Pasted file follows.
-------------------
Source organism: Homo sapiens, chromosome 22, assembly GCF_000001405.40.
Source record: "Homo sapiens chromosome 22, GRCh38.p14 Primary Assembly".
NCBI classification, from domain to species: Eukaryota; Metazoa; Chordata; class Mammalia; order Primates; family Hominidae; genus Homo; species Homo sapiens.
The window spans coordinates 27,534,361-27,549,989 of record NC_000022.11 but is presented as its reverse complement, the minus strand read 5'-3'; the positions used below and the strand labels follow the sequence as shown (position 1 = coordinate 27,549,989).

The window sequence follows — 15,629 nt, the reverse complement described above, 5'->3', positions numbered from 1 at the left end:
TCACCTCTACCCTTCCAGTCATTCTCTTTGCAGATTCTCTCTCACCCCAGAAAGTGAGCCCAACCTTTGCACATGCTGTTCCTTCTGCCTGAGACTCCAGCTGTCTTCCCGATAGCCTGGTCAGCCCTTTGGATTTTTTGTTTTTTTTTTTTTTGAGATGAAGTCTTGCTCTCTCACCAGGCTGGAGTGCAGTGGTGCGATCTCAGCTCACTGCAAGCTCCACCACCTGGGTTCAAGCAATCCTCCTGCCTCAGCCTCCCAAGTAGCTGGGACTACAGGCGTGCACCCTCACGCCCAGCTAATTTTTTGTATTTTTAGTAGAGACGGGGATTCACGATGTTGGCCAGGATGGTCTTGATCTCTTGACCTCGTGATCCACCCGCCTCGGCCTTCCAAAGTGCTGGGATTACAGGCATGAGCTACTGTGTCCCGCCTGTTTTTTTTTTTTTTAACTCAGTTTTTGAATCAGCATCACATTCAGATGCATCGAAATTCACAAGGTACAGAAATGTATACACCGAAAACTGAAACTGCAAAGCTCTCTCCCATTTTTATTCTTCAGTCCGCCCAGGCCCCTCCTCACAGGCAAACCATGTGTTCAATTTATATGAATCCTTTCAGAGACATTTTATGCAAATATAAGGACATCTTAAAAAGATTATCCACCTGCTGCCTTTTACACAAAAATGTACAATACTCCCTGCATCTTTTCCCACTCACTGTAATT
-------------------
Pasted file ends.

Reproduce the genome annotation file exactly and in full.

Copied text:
Source organism: Homo sapiens, chromosome 22, assembly GCF_000001405.40.
Source record: "Homo sapiens chromosome 22, GRCh38.p14 Primary Assembly".
NCBI classification, from domain to species: Eukaryota; Metazoa; Chordata; class Mammalia; order Primates; family Hominidae; genus Homo; species Homo sapiens.
The window spans coordinates 27,534,361-27,549,989 of record NC_000022.11 but is presented as its reverse complement, the minus strand read 5'-3'; the positions used below and the strand labels follow the sequence as shown (position 1 = coordinate 27,549,989).

The window sequence follows — 15,629 nt, the reverse complement described above, 5'->3', positions numbered from 1 at the left end:
TCACCTCTACCCTTCCAGTCATTCTCTTTGCAGATTCTCTCTCACCCCAGAAAGTGAGCCCAACCTTTGCACATGCTGTTCCTTCTGCCTGAGACTCCAGCTGTCTTCCCGATAGCCTGGTCAGCCCTTTGGATTTTTTGTTTTTTTTTTTTTTGAGATGAAGTCTTGCTCTCTCACCAGGCTGGAGTGCAGTGGTGCGATCTCAGCTCACTGCAAGCTCCACCACCTGGGTTCAAGCAATCCTCCTGCCTCAGCCTCCCAAGTAGCTGGGACTACAGGCGTGCACCCTCACGCCCAGCTAATTTTTTGTATTTTTAGTAGAGACGGGGATTCACGATGTTGGCCAGGATGGTCTTGATCTCTTGACCTCGTGATCCACCCGCCTCGGCCTTCCAAAGTGCTGGGATTACAGGCATGAGCTACTGTGTCCCGCCTGTTTTTTTTTTTTTTAACTCAGTTTTTGAATCAGCATCACATTCAGATGCATCGAAATTCACAAGGTACAGAAATGTATACACCGAAAACTGAAACTGCAAAGCTCTCTCCCATTTTTATTCTTCAGTCCGCCCAGGCCCCTCCTCACAGGCAAACCATGTGTTCAATTTATATGAATCCTTTCAGAGACATTTTATGCAAATATAAGGACATCTTAAAAAGATTATCCACCTGCTGCCTTTTACACAAAAATGTACAATACTCCCTGCATCTTTTCCCACTCACTGTAATT